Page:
• Al Ries & Jack Trout
  • March 16, 2017
    Read, recorded or researched
Short, precise, splendid. The examples may be dated but the laws/concepts are spot on. Don’t dismiss it because you think it’s for marketeers. This book will teach you as much about human behaviour and business success as it does about marketing campaigns. It looks lightweight but knocks out most heavyweights.

The Best Points

The 22 Immutable Laws of Marketing

The law of leadership

  • The basic issue in marketing is creating a category you can be first in
  • It’s better to be first than it is to be better
  • Regardless of reality, people perceive the first product into the mind as superior
  • It’s much easier to get into the mind first than it is to try and convince someone you have a better product than the one already there
  • People tend to stick with what they’ve got
  • Marketing is a battle of perceptions, not products

The law of the category

  • If you can’t be first in a category, set up a new category you can be first in
  • Sometimes you can turn an also-ran into a winner by inventing a new category
  • When you launch a product, don’t ask “How is this product better than the competition?” but rather “What category is this new product first in?”
  • Charles Schwab didn’t open a better brokerage firm. He opened the first discount broker.
  • Forget the brand. Think categories. Everyone is interested in what’s new, few are interested in what’s better.
  • When you’re first in a new category, promote the category – you have no competition. In the early days Coca-Cola sold refreshment, not Coke.

The law of the mind

  • It’s better to be first in the prospect’s mind than first in the marketplace
  • The law of the mind modifies the law of being first
  • Being first in the mind is everything in marketing
  • If marketing is a battle of perception, not product, then the mind takes precedence over the marketplace
  • You can’t change a mind once it’s made up
  • Xerox was the first in copiers and then tried to get into the computer business – 25 years and $2bn later, Xerox is nowhere in computers
  • The single most wasteful thing you can do in marketing is try to change a mind
  • People don’t like to change their minds – if you want to make a big impression on another person, you have to blast your way into that mind
  • Apple got into people’s minds early because of it’s simple, easy to remember name – it wasn’t the first.

The law of perception

  • Marketing people are preoccupied with doing research and “getting the facts” – analysing the situation to make sure truth is on their side
  • This is an illusion – there is no objective reality, there are no facts, there are no best products
  • All that exists in the world of marketing are perceptions in the minds of the customer – the perception is the reality, everything else is an illusion
  • Most people think they are better perceivers than others – they have a sense of personal infallibility – their perceptions are always more accurate than those of others
  • Most marketing mistakes stem from the assumption that you’re fighting a product battle rooted in reality
  • Must study how perceptions are formed in the mind and focus marketing programmes on those perceptions
  • Minds of customers are very difficult to change – with a modicum of experience in a product category, a consumer assumes that he or she is right
  • A perception that exists in the mind is often interpreted as a universal truth
  • People are seldom, if ever, wrong. At least in their own minds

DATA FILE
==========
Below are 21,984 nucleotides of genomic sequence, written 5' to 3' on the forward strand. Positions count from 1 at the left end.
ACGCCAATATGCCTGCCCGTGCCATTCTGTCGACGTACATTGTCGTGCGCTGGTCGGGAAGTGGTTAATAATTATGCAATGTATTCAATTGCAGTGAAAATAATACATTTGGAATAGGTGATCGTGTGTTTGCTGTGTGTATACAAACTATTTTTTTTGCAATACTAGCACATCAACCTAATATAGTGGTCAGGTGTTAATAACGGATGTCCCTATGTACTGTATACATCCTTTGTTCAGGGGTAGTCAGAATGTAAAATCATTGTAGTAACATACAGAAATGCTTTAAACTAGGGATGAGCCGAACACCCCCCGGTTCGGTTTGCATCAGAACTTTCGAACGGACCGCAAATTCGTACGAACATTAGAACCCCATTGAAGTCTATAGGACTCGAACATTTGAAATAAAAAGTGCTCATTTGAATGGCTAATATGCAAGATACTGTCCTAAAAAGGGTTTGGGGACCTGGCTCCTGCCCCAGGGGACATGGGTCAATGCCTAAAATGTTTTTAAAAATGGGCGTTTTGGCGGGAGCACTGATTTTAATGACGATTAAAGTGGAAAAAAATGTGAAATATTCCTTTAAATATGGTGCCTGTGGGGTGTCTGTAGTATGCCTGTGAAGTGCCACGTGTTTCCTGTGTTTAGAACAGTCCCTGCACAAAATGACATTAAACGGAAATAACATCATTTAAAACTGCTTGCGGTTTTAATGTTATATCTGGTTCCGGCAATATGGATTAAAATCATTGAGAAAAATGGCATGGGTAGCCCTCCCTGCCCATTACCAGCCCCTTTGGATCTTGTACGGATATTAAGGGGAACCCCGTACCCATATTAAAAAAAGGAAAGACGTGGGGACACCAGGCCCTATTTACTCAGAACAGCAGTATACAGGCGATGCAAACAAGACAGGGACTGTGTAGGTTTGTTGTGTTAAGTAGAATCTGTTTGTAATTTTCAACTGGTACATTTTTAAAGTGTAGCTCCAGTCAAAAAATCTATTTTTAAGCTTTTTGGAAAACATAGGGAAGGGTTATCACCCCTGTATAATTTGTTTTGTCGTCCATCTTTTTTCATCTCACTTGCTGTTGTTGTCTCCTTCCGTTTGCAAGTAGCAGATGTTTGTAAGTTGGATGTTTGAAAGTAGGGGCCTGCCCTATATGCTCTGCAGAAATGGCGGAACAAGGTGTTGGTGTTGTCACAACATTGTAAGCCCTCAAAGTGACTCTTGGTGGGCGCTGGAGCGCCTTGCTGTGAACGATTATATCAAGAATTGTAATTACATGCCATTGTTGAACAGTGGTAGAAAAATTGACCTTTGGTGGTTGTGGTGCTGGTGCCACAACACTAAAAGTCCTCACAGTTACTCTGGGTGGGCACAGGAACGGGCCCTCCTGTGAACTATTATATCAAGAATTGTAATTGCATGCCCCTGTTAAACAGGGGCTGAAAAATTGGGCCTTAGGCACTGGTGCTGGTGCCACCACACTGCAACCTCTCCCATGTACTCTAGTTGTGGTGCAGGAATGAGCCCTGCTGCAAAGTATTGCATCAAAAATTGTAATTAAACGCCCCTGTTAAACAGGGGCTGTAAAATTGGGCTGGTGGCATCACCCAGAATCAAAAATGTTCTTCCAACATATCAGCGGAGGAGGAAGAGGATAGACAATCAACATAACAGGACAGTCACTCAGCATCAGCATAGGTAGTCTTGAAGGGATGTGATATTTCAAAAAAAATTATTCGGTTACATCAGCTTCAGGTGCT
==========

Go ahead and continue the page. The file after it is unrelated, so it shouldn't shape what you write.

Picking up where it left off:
• 3 largest selling Japanese imported cars in America are Honda, Toyota and Nissan
  • Most marketing people think the battle between these three brands is based on quality, styling, horsepower and price
  • Not true – it’s what people think about the brands that determines which brand will win
  • Japanese manufacturers sell the same cars in the US as they do in Japan – if marketing were a battle of products then, sales orders should be the same
  • But, in Japan, Honda is nowhere near the leader. People in Japan perceive Honda as a motorcycle manufacturer, while people in the US see Honda as a great car producer.
  • You believe what you want to believe (Coke example)
  • And, people frequently make decisions based on second-hand perceptions – the “everyone knows” principle (“everyone knows Japanese make higher quality cars than Americans do”)

The law of focus

  • Burn your way into the mind by narrowing the focus to a single word or concept
  • A company can become incredibly successful if it can find a way to own a word in the mind of the prospect
  • The most effective words are simple and benefit oriented
  • Volvo – safety
  • Domino’s – home delivery
  • It’s always better to focus on one word & you can’t take someone else’s word
  • The essence of marketing is narrowing the focus
  • You can’t stand for something if you chase after everything
  • You can’t narrow the focus an idea that doesn’t have proponents for the opposite point of view (i.e. quality/honest politician)
  • Worth remembering nothing lasts forever, there comes a time when you have to change words

The law of exclusivity

  • Two companies cannot own the same word in the prospect’s mind
  • You cannot change people’s minds once they’re made up
  • Burker King – a market study showed that the most popular attribute for fast food was “fast”
  • So Burger King decided to run its advertising around the concept of “fast”
  • What they overlooked was that McDonald’s was already perceived as being the fastest – fast belonged to McD’s
  • BK’s “Best food for fast times” was a disaster

The law of the ladder

  • Being first should be the primary objective, but there are strategies for No. 2/3 brands
  • All products are not created equal – there’s a hierarchy in the mind that customers use in making decisions
  • For each category, there is a product ladder
  • The mind is selective – customers use their ladders in deciding which information to accept and which to reject
  • In general, a mind accepts only new data that is consistent with its product ladder in that category
  • Number of rungs on the ladder depends on whether the product is high or low-interest
  • High interest (coke, cereal) – many rungs
  • Low interest (furniture, luggage) – few rungs
  • There’s a relationship between market share and your position on the ladder
  • You tend to have twice the market share of the brand below you
  • Max number of rungs – seems to be a rule of 7 in the customer’s mind
  • According to psychologists, the average human mind cannot deal with more than seven units at a time
  • Sometimes your own ladder is too small – it’s better to be No. 3 on a big ladder than No. 1 on a small ladder